Taxes collected from investigations into wealthy individuals soared to a record high in the last year, with leaks from the Panama Papers and new global data sharing agreements boosting Britain’s Treasury coffers.
HMRC’s yield from probes into wealthy individuals jumped 58 per cent to a record £1.9bn in 2018/19, according to new research from law firm Pinsent Masons.
Read more: Tech giants hit back at France's digital tax
Probes in the wake of the Panama Paper revelations, which involved an unprecedented data leak revealing new information about secretive offshore tax regimes, have yielded an extra £190m.
"HMRC’s data-led approach is proving incredibly effective – the taxman’s reach has never been longer than it is now,” said Steven Porter, partner at Pinsent Masons.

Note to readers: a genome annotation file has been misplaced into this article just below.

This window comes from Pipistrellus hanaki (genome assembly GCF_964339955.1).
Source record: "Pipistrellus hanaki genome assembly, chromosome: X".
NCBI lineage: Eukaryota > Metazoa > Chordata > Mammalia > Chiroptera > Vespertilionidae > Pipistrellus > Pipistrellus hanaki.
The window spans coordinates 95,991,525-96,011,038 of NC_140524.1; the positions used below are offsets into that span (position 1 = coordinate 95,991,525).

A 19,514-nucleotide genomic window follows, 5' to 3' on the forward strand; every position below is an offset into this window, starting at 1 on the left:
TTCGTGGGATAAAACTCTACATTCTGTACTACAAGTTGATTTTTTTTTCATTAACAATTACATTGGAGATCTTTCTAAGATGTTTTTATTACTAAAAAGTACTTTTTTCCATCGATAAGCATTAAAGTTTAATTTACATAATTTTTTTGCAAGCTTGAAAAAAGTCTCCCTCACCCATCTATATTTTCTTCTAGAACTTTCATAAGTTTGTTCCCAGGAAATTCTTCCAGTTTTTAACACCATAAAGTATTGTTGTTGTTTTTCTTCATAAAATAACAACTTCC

He added: “The surge in yield from investigations may also reflect HMRC’s multi-faceted approach to compliance amongst wealthy individuals. Data is used to cross-check returns and sometimes letters are simultaneously pumped out asking individuals to confirm information they don’t need to confirm – mistakes can easily be made which can leave taxpayers exposes to investigations.
“HMRC’s willingness to not only investigate but also enforce and prosecute, shows its continued use of the stick over the carrot when pursuing wealthy individuals.”
Read more: Fall in super rich 'non-doms'
According to Pinsent Masons, HMRC’s efforts to improve efficiency have been aided by the Common Reporting Standard (CRS) in which more than 100 countries have now agreed to share financial data.
In 2018 alone CRS flagged the accounts of three million UK taxpayers.